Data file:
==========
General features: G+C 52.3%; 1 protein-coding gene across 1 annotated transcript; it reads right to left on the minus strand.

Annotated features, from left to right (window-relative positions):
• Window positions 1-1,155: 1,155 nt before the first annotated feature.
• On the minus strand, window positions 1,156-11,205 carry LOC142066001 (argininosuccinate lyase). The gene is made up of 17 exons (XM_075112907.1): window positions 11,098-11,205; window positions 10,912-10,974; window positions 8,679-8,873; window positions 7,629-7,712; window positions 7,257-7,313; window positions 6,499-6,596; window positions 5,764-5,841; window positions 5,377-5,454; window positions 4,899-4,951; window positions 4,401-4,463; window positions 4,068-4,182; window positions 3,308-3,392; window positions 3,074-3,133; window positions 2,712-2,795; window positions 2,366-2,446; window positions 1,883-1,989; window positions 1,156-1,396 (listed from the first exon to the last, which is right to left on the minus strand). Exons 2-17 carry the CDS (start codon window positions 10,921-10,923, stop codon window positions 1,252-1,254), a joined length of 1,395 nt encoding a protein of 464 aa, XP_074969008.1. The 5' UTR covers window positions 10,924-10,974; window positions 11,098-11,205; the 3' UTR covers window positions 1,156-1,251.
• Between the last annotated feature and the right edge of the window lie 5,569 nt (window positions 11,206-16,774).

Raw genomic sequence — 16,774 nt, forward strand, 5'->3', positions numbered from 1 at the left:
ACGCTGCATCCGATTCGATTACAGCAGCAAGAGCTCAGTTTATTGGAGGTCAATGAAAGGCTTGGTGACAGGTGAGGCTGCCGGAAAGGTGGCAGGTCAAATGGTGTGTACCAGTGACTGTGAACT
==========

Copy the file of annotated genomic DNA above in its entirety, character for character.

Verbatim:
General features: G+C 52.3%; 1 protein-coding gene across 1 annotated transcript; it reads right to left on the minus strand.

Annotated features, from left to right (window-relative positions):
• Window positions 1-1,155: 1,155 nt before the first annotated feature.
• On the minus strand, window positions 1,156-11,205 carry LOC142066001 (argininosuccinate lyase). The gene is made up of 17 exons (XM_075112907.1): window positions 11,098-11,205; window positions 10,912-10,974; window positions 8,679-8,873; window positions 7,629-7,712; window positions 7,257-7,313; window positions 6,499-6,596; window positions 5,764-5,841; window positions 5,377-5,454; window positions 4,899-4,951; window positions 4,401-4,463; window positions 4,068-4,182; window positions 3,308-3,392; window positions 3,074-3,133; window positions 2,712-2,795; window positions 2,366-2,446; window positions 1,883-1,989; window positions 1,156-1,396 (listed from the first exon to the last, which is right to left on the minus strand). Exons 2-17 carry the CDS (start codon window positions 10,921-10,923, stop codon window positions 1,252-1,254), a joined length of 1,395 nt encoding a protein of 464 aa, XP_074969008.1. The 5' UTR covers window positions 10,924-10,974; window positions 11,098-11,205; the 3' UTR covers window positions 1,156-1,251.
• Between the last annotated feature and the right edge of the window lie 5,569 nt (window positions 11,206-16,774).

Raw genomic sequence — 16,774 nt, forward strand, 5'->3', positions numbered from 1 at the left:
ACGCTGCATCCGATTCGATTACAGCAGCAAGAGCTCAGTTTATTGGAGGTCAATGAAAGGCTTGGTGACAGGTGAGGCTGCCGGAAAGGTGGCAGGTCAAATGGTGTGTACCAGTGACTGTGAACT